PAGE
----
Epidemiology of Meloidogyne exigua in an upland coffee plantation in Brazil

R. M. Souza, A. R. Volpato, A. P. Viana

Abstract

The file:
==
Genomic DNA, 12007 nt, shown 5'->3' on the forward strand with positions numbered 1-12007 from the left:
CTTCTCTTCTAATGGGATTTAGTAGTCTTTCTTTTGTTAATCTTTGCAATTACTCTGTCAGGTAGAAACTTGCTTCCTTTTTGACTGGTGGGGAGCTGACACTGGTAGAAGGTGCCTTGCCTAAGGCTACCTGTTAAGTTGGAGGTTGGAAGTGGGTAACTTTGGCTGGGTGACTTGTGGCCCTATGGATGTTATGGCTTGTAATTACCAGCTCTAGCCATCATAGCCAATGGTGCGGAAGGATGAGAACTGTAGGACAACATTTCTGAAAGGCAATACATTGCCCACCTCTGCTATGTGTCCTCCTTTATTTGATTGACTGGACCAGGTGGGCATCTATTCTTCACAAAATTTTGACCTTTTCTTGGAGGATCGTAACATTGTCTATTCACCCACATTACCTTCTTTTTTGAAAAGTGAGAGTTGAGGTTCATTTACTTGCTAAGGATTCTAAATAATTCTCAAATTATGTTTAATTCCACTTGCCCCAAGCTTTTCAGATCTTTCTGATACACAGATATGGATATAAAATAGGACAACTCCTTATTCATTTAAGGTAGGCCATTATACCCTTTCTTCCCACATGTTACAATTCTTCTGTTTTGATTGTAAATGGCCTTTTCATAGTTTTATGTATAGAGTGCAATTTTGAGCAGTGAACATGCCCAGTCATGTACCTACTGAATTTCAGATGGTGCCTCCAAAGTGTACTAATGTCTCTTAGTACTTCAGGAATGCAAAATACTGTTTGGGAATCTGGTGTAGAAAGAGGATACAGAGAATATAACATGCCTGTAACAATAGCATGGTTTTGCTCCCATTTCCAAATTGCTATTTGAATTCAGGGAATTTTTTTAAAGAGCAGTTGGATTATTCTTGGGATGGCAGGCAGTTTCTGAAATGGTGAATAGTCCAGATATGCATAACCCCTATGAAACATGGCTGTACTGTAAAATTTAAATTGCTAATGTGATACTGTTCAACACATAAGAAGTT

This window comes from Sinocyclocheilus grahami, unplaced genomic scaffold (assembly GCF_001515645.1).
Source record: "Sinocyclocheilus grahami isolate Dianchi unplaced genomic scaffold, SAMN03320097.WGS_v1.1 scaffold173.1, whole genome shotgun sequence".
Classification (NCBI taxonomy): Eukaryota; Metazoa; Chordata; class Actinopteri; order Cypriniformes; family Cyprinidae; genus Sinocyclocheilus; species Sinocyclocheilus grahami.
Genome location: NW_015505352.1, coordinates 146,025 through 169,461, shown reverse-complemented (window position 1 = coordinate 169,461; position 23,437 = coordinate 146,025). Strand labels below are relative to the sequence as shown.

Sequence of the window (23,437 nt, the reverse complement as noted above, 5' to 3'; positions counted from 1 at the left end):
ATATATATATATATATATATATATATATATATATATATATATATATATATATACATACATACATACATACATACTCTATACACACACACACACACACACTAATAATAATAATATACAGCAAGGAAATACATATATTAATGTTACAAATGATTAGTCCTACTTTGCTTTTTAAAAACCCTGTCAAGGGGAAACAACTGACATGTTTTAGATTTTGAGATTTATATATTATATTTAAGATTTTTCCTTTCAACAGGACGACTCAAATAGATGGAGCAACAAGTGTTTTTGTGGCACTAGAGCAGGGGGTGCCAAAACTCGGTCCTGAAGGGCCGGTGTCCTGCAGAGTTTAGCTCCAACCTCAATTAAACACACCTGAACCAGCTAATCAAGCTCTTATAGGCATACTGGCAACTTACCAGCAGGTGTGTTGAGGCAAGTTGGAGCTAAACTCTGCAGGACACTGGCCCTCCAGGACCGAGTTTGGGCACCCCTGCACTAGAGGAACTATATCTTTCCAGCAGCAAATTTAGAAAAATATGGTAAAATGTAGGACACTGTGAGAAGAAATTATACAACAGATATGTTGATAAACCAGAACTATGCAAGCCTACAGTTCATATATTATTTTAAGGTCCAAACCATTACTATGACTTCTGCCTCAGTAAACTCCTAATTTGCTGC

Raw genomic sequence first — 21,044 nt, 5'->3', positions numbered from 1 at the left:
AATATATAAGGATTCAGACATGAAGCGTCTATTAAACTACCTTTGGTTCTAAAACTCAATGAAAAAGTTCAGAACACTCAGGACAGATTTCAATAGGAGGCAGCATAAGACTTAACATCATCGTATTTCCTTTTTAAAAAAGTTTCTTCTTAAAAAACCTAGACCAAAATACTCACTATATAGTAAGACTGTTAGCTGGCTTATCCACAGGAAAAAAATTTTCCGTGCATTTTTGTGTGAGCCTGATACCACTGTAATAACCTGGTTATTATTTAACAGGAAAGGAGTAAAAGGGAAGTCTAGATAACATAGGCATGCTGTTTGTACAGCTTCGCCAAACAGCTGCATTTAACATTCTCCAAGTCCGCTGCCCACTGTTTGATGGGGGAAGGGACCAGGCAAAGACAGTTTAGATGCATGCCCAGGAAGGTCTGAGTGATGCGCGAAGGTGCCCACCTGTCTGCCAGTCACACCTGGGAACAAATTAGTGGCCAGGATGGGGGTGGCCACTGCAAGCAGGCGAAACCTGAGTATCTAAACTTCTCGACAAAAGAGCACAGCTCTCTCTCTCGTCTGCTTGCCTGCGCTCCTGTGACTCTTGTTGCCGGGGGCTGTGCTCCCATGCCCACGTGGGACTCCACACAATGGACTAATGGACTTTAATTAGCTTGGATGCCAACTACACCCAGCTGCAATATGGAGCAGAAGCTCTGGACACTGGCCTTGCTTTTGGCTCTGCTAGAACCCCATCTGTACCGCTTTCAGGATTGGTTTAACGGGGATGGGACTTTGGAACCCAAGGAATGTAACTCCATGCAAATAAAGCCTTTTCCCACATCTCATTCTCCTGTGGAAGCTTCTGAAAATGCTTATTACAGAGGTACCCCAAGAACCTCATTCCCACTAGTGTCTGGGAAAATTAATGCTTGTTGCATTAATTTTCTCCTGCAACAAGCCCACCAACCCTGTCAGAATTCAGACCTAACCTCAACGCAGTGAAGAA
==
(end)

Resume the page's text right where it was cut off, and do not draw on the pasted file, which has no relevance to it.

A 24-month study was conducted in a commercial non-irrigated arabica coffee plantation to assess the influence of air temperature, rainfall and soil moisture content on the epidemiology of Meloidogyne exigua. The second stage juvenile (J2) populations in soil and roots showed clear seasonal fluctuations, with an increase in their levels during the dry months (April through September) and a decrease in the rainy months (October through March). The number of galls/5 g of roots induced by the nematode did not show consistent fluctuations through the seasons, although a path analysis indicated that this variable was negatively correlated to mean air temperature and rainfall, but not correlated to soil moisture content. The results of this study suggest that, in the environmental conditions of south-east Brazil, sampling coffee plantations during the dry months may provide a more accurate assessment of J2 populations of M. exigua than sampling during the rainy season.

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